When this existential shift occurs, change happens effortlessly and without the struggle normally associated with therapy. This type of change is the result of a natural ‘release of tension.’ Such a release allows rigid behavior to flow to a more stable and relaxed position. The exciting aspect is that change occurs in an ‘organic’ and spontaneous manner.

While current theories of human behavior rely on linear ‘step-by-step’ logic, Dr. Kaplan offers a non-linear model based on an ‘orbits-gravity’ to explain the paradox of change. As it turns out, the validity of the orbits-gravity paradigm is a proven model that is universally accepted as the basis for all modern scientific study. 

While this paradigm is new to exploring psychological phenomena, this work suggests that a basic understanding of orbits-gravity systems brings depth to conceptualizing a wide range of behavior and treatment

Dr. Kaplan contends that Freud came “dangerously close” to stumbling on an orbits-gravity model.  Had he realized that his observation of “repetition compulsive behavior” paralleled the idea of repetitive “rigid orbits of behavior”, this would have provided the central ‘scientific anchor’ upon which to develop and expand psychoanalytic theory. 

 

Dr. Kaplan is the founder and director of ‘The Paradox Psychology Institute’. He holds a PhD in Counseling Psychology from Temple University, PA; and an MSW from Rutgers University, NJ. He also has post graduate training in Gestalt Therapy.

He claims that the orbits-gravity model provides the ‘missing link’ to solve the mystery regarding the obvious overlap of the major theoretical orientations.  As such the model allows us to develop a unified theory that both encompasses and gives equal weight to behavioral, cognitive, and psycho-dynamic approaches.  The model identifies the common ‘active ingredient’ that allows us to view these orientations as a single extension of each other. The practical result is that it clarifies and organizes interventions in a way that helps maximize treatment effectiveness.

In particular, this model is useful in understanding the counter-intuitive nature of paradoxical interventions and ‘cracks the code’ in explaining the ‘method behind the madness’.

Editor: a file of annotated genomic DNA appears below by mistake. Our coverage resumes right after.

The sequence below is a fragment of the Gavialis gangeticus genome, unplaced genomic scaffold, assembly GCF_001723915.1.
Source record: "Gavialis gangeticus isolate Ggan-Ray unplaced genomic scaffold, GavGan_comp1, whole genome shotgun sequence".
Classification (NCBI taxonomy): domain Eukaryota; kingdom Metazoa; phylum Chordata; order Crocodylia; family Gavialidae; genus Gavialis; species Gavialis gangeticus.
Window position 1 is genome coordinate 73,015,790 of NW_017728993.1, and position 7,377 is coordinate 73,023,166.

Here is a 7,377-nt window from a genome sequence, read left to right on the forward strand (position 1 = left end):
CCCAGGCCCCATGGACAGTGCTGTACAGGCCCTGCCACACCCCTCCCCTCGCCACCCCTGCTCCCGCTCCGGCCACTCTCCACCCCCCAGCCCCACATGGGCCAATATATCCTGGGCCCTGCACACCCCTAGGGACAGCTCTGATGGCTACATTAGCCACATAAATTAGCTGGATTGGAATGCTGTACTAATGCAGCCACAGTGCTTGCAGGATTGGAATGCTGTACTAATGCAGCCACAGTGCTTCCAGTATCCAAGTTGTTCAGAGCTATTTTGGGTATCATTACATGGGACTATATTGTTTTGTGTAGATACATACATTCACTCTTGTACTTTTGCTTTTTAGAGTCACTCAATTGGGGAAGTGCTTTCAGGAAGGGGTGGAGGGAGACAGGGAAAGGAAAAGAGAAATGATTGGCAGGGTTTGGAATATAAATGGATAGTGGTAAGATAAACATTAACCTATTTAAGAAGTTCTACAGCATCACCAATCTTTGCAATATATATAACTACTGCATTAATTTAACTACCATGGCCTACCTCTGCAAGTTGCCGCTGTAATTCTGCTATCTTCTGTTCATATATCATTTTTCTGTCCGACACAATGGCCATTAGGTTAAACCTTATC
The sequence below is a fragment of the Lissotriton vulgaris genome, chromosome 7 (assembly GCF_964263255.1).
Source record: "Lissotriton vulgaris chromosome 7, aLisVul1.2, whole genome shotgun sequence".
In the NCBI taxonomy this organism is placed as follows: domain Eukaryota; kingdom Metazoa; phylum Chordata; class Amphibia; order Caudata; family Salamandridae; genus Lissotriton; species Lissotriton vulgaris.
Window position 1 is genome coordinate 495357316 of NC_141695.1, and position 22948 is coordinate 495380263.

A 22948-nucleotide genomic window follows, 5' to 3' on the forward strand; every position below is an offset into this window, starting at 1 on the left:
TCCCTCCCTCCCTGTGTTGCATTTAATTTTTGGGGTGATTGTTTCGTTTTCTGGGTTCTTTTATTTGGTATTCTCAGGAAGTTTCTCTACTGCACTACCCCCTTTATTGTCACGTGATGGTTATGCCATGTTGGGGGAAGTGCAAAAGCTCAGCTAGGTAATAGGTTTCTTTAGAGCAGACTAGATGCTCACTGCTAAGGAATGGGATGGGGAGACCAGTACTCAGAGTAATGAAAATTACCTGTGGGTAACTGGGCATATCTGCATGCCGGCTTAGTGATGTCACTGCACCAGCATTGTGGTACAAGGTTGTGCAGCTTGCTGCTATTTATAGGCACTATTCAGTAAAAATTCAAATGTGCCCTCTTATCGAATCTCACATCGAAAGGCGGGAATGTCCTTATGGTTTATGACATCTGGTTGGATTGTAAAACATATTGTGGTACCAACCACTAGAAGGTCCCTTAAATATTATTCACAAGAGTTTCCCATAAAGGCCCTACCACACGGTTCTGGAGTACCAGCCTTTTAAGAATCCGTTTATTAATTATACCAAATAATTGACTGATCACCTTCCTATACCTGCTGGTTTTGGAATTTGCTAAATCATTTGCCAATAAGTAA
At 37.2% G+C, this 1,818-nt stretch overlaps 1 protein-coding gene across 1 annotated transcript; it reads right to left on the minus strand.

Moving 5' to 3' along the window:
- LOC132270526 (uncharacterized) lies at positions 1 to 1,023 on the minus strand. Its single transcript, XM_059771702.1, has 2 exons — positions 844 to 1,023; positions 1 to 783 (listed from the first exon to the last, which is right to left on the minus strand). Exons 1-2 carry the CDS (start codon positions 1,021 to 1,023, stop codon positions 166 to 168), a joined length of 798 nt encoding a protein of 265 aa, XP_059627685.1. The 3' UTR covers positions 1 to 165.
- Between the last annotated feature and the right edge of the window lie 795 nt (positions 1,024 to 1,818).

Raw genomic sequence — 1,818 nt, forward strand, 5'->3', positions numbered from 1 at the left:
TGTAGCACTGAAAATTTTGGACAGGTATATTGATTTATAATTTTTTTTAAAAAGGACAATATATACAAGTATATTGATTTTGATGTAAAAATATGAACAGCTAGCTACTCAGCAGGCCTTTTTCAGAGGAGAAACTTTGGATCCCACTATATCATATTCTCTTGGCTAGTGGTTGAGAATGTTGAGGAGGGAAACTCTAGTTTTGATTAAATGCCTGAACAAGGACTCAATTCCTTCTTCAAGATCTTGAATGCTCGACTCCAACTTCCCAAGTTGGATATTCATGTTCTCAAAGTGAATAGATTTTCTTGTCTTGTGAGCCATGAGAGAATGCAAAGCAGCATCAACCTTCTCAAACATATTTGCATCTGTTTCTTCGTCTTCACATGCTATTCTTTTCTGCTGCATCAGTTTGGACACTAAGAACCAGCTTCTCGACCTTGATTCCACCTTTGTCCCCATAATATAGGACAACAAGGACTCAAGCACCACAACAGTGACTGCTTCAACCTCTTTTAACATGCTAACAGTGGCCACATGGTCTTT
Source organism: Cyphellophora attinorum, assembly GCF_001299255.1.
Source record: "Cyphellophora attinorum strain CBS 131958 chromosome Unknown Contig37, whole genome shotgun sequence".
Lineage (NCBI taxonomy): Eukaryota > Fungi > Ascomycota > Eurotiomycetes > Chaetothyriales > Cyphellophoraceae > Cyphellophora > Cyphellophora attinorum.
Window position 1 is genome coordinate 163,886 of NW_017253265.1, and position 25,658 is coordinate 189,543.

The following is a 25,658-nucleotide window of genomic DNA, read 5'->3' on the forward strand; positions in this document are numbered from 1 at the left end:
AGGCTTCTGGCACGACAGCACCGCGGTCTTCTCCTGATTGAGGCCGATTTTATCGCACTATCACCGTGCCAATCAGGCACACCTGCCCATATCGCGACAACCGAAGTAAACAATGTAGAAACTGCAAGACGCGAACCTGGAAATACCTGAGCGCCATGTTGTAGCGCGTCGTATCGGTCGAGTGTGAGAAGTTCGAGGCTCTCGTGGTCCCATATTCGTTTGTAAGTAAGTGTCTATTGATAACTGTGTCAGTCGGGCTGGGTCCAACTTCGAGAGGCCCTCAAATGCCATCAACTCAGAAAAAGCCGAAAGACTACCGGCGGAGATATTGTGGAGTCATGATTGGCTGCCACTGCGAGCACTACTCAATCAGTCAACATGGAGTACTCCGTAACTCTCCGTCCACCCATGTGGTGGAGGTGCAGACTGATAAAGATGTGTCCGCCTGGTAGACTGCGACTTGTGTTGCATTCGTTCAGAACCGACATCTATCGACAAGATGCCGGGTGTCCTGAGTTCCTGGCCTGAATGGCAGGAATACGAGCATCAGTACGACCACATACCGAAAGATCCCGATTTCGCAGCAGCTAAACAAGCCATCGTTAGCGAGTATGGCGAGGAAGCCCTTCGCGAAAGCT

Dr. Kaplan has 25+ years experience in the field. He has worked in a variety of mental health settings including inpatient and outpatient psychiatric facilities, and adolescent residential facilities. Utilizing his understanding of a paradoxical model, he is proficient at working with patients and families who seek to challenge or sabotage treatment. 

He has worked with those diagnosed as Borderline Personality Disorder (BPD) as well as those exhibiting addictive behaviors. For many years he travelled nationally presenting seminars for health-care professionals regarding the theory and practice of working with the ‘oppositional’ and ‘treatment-resistant’ client. 

Dr. Kaplan has authored a chapter in the professional series The Sex Offender - Volume VI (2008) published by Civic Research institute (CRI) titled: Paradoxical Interventions For Treatment Resistant Offenders - Theory and Practice. While many clinicians believe that those who exhibit volatile ‘problem sexual behavior’ (PSB) are “beyond help”, this chapter discusses how the strategic use of the paradoxical approach can resolve underlying ‘attachment trauma’ in a manner that promotes rapid and positive treatment outcome.

Currently Dr. Kaplan sails from New York City. He tells tall tales of adventure when he would ferry the high seas between Manhattan and Staten Island, making him the ‘salty dog’ he is today. In addition, he enjoys plundering antique shops in search of buried treasure.

Dr. Kaplan can be reached at:

ParadoxDoc@gmail.com

917-345-5750

 

www.ParadoxPsychology.com    EPK Revised 2-9-15